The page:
Inside, it’s all very Docklands apartment, with a stylish white, black and dark-brown colour scheme enlivened by vivid red scatter cushions
Judged purely as a two-berth motorhome, the 231’s lounge is pretty good. It comprises the familiar half-dinette layout, boosted by a third seat by the doorway and the swivel cab seats. You could seat five in here with ease, and possibly even a small child on the shallow short leg of the L.
As is often the case with a half-dinette, the sitting position is a bit too upright. There’s plenty of legroom, though, and the adjacent window is of a good size.
The doorway seat is very much an occasional affair. The base is broad and comfortable, but the backrest is rather short, and there’s a good chance your feet will foul those of the occupant of the swivelled passenger seat.
In short, the cab seats are the place to be if you want to relax. The step in the floor means you sit higher than those in the half dinette, but the seats themselves are extremely comfortable and adjust hither and yon for ultimate comfort.
Come mealtimes, the fixed dining table proves to be a work of engineering art – folding, sliding and collapsing in all manner of directions to accommodate as many diners as possible. Some may miss being able to remove it completely, but overall, this does feel like the best compromise.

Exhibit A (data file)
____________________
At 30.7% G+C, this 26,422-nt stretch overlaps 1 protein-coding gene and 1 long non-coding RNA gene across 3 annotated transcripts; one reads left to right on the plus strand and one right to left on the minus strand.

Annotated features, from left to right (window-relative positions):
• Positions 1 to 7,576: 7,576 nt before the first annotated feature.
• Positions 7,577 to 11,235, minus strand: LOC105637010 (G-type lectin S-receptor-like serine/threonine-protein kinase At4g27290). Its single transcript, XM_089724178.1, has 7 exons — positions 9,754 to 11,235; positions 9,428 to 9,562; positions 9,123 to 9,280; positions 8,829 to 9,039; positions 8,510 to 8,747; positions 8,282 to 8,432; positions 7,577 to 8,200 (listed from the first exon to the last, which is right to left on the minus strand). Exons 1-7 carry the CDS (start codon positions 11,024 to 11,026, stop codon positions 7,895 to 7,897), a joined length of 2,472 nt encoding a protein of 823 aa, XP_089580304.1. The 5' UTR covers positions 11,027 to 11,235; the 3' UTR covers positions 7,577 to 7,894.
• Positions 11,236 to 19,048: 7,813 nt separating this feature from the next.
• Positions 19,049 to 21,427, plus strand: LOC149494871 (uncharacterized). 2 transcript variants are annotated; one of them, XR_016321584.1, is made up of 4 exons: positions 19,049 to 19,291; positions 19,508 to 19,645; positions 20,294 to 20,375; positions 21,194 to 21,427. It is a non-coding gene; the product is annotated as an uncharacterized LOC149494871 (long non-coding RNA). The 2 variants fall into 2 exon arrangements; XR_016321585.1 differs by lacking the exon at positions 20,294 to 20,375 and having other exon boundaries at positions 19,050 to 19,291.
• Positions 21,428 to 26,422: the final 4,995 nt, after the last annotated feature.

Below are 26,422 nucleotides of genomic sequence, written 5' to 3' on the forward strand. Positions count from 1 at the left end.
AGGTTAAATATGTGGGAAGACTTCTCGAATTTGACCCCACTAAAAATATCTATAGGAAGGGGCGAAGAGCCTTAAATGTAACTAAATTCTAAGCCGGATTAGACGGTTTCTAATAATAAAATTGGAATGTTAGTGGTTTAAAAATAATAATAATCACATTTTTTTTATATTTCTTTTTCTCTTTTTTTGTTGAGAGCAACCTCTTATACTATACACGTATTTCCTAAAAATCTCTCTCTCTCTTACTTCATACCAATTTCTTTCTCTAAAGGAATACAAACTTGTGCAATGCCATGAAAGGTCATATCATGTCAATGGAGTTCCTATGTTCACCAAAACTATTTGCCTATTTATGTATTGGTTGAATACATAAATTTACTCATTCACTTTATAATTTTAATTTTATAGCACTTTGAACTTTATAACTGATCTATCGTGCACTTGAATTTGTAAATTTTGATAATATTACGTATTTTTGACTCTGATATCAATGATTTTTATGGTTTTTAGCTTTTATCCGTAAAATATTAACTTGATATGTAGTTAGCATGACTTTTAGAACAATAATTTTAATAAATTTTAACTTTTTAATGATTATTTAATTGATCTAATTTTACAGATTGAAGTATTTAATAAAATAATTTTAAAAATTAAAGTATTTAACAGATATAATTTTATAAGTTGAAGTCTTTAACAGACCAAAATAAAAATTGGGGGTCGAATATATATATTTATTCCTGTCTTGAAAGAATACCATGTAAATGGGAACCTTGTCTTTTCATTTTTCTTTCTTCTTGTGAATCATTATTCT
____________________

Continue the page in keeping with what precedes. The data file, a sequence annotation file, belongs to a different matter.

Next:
It was never going to be possible to squeeze a king-sized kitchen into a motorhome that’s less than 6m long, but the Mileo 231 does have a few pleasant surprises up its sleeve. For instance, you may not expect to find a full-blown fridge/freezer in something as compact as this, but Benimar has managed, shoehorning one into the space between the half dinette and the bed. The microwave sits above it.
There’s no worktop to speak of in the kitchen proper, but the Thetford cooker stretches to a two-burner hob further fitted out with an electric hotplate and a combined oven and grill beneath. The sink is practically deep enough to paddle in and the 230V and 12V sockets hereabouts are located sensibly beneath a lip protecting them from oversplashes.